Porcupine Meatballs Ronit PensoPorcupine Meatballs Ronit PensoPorcupine Meatballs Ronit PensoPorcupine Meatballs Ronit Penso Porcupine Meatballs Ronit Penso

65 thoughts on ““Porcupine” Meatballs with Eggplants and Tomatoes”

  1. The only Basmati rice I have is brown Basmati. Do you think that would work, or take too long to get the rice to an edible texture? Looks like about 50 minutes of overall cooking time. That might be enough, yah?

    I did tomato cous cous last night, and it was very good. I had my choice of asparagus and carrots for the vegetable, and stooopid me, I shredded up the carrots instead of having a nice contrast with the cous cous and asparagus!! There was pul-lenty of cous cous leftover, so will do it right tonight, with some of the leftover roast chicken. We ate just the legs and thighs last night, so have a couple of meals of breast meat left. Made new cranberry orange relish, too, so will serve it all up tonight to dine at Downton Abbey!

    Saved a bit of the shredded carrots to go with some shredded cabbage to make a colorful Cole slaw to accompany lunch today. May get brave and put a few shreds of Mexican scallions in the slaw.

    Virtual hugs,


    Liked by 2 people

    1. Sounds like you have your whole week of food planned. All sound good!

      I’ve never tried this recipe with brown rice. The cooking time for the meatballs alone is only 40 minutes, not 50. If using brown rice, I would cook it longer, though not sure the meatballs will not get too dry by the time the rice is done…

      Liked by 1 person

      1. Food plan? Hahahahaha! It’s like a short order hash house around here. I haul out all the goodies at mealtimes, and Gary “points and grunts” for what he wants to eat. Sometimes there is my “guiding hand” to assist in his choices!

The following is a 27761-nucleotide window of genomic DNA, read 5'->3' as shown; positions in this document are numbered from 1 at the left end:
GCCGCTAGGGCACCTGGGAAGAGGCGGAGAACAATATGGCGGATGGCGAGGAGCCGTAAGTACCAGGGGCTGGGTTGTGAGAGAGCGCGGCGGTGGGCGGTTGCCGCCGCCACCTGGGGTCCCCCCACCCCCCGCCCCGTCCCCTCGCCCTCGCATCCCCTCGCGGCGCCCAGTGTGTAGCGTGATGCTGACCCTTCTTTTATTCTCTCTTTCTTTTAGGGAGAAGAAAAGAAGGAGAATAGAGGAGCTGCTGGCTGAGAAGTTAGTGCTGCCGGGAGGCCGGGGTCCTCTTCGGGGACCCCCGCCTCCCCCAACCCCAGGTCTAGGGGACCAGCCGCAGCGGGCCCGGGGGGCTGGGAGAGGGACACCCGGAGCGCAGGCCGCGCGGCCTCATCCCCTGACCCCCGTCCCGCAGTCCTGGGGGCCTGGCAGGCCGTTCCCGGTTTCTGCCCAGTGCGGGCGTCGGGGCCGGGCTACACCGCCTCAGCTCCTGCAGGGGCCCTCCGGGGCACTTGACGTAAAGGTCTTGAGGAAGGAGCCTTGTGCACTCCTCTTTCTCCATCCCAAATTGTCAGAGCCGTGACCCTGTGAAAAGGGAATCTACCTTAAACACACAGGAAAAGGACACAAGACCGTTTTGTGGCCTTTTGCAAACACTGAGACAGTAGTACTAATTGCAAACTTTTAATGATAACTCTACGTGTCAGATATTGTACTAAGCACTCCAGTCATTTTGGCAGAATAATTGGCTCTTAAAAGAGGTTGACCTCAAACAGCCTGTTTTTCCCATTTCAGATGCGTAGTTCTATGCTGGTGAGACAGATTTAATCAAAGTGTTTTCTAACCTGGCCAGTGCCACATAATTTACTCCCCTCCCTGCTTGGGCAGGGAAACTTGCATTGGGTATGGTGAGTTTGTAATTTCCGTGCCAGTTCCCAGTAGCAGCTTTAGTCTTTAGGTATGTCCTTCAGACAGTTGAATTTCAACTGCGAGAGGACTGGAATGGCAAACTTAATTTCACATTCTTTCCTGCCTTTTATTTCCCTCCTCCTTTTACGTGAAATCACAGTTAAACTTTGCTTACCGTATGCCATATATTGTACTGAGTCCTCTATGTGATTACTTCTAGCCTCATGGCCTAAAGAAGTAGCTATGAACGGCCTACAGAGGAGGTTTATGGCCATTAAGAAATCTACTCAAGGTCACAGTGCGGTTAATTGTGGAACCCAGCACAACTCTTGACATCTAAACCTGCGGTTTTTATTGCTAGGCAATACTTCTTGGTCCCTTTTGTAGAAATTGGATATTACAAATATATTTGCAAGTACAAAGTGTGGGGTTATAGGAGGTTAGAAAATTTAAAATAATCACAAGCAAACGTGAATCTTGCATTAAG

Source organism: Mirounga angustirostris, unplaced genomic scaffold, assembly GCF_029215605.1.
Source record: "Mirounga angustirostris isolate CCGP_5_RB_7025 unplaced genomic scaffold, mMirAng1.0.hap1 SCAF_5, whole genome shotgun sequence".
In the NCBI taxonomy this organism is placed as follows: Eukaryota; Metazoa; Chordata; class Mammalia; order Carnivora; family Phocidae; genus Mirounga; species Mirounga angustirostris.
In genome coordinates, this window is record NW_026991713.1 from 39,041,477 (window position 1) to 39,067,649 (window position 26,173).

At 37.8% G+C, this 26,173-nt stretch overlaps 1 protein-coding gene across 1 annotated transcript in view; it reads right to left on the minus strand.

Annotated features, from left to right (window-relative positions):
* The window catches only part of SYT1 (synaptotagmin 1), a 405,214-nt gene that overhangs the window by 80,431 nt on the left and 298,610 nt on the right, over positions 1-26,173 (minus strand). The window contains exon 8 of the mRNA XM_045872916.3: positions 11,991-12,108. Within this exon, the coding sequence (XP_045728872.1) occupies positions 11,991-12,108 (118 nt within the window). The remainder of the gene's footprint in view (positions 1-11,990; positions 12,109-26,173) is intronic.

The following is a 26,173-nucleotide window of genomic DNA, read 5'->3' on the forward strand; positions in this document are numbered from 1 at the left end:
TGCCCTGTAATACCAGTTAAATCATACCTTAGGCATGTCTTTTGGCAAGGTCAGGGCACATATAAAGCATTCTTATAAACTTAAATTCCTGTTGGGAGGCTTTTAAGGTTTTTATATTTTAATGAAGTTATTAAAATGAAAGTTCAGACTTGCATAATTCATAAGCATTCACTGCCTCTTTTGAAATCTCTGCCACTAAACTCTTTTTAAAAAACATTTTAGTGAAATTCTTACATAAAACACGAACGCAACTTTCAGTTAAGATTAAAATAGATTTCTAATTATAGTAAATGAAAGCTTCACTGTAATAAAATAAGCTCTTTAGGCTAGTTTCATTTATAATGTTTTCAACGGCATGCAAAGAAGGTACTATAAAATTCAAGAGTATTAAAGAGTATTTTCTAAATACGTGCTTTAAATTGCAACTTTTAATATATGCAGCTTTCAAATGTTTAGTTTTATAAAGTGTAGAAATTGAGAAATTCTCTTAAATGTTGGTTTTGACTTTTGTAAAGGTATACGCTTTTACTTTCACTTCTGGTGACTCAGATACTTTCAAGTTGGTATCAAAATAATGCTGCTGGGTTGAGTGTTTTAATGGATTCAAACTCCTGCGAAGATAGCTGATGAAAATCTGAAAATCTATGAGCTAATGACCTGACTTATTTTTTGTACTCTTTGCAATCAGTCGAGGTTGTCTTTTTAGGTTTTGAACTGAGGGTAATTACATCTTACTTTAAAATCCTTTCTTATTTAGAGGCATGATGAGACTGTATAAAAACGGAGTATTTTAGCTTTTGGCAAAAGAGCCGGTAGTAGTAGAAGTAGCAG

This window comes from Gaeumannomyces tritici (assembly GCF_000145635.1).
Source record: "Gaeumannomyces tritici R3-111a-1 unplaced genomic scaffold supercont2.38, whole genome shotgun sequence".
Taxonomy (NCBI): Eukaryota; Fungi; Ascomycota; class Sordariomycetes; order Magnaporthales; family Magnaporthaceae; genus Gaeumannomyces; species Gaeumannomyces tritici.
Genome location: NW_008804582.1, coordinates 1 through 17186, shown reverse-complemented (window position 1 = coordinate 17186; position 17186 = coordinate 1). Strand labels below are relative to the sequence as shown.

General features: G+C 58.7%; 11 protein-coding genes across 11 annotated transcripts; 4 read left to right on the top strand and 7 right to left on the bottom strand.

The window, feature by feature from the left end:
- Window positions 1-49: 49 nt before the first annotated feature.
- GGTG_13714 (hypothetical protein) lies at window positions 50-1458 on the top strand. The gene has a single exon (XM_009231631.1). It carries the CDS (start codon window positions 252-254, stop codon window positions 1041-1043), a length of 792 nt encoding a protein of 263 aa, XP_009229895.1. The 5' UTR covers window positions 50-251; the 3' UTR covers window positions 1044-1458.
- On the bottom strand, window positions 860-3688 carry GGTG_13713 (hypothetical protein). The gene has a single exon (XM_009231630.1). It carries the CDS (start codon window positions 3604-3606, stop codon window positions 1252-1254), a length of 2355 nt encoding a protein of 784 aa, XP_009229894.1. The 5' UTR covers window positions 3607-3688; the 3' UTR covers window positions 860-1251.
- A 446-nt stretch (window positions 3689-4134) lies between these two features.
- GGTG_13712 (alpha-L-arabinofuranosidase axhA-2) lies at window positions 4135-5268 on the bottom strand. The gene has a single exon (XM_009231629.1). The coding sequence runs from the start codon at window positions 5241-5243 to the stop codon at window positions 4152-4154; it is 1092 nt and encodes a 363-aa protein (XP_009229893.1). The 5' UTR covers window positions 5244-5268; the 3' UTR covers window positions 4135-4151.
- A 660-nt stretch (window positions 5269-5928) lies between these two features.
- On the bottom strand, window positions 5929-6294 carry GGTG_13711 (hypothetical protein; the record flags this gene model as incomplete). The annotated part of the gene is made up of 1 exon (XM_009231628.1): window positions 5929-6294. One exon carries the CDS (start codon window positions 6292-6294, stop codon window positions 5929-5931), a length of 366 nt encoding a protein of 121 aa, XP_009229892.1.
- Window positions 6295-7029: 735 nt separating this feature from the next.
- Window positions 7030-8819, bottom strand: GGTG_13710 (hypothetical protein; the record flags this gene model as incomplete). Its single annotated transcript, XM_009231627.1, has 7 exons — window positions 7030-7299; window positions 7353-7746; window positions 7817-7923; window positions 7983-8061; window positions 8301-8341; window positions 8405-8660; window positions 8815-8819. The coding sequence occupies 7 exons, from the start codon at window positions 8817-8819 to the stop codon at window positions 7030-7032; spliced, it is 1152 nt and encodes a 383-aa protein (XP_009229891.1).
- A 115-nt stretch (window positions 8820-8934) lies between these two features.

We like a bed of fluffy rice, so probably best to prepare that separately. The other seasonings are interesting, though, so will keep track and give it a whirl. ;->

        Liked by 1 person

    1. Thank you Linda. I’m glad you liked the dish.:)
      How interesting about your grandmother. I agree it’s not an Irish thing to add rice to meatballs. I guess she kept an open mind when it came to cooking and adopted whatever she liked. That’s a good heritage to have! 🙂

      Liked by 1 person

  2. This updated version of the old porcupine meatball recipes sounds wonderful. My mother used to make porcupine meatballs in chili sauce. I liked her recipe as a kid–but not so much as an adult. .

    Liked by 2 people

  3. These are so creative, Ronit, and I bet more than a few parents will be preparing your meatballs as a means of sneaking veggies into their little ones’ diets. Besides, who can refuse something with “porcupine” in its name? 🙂

    Liked by 2 people

  4. Wow! These are so super creative! I do like making warm, hearty dishes like this. My husband loves meatballs so I’ll have to try your creative way of serving them 🙂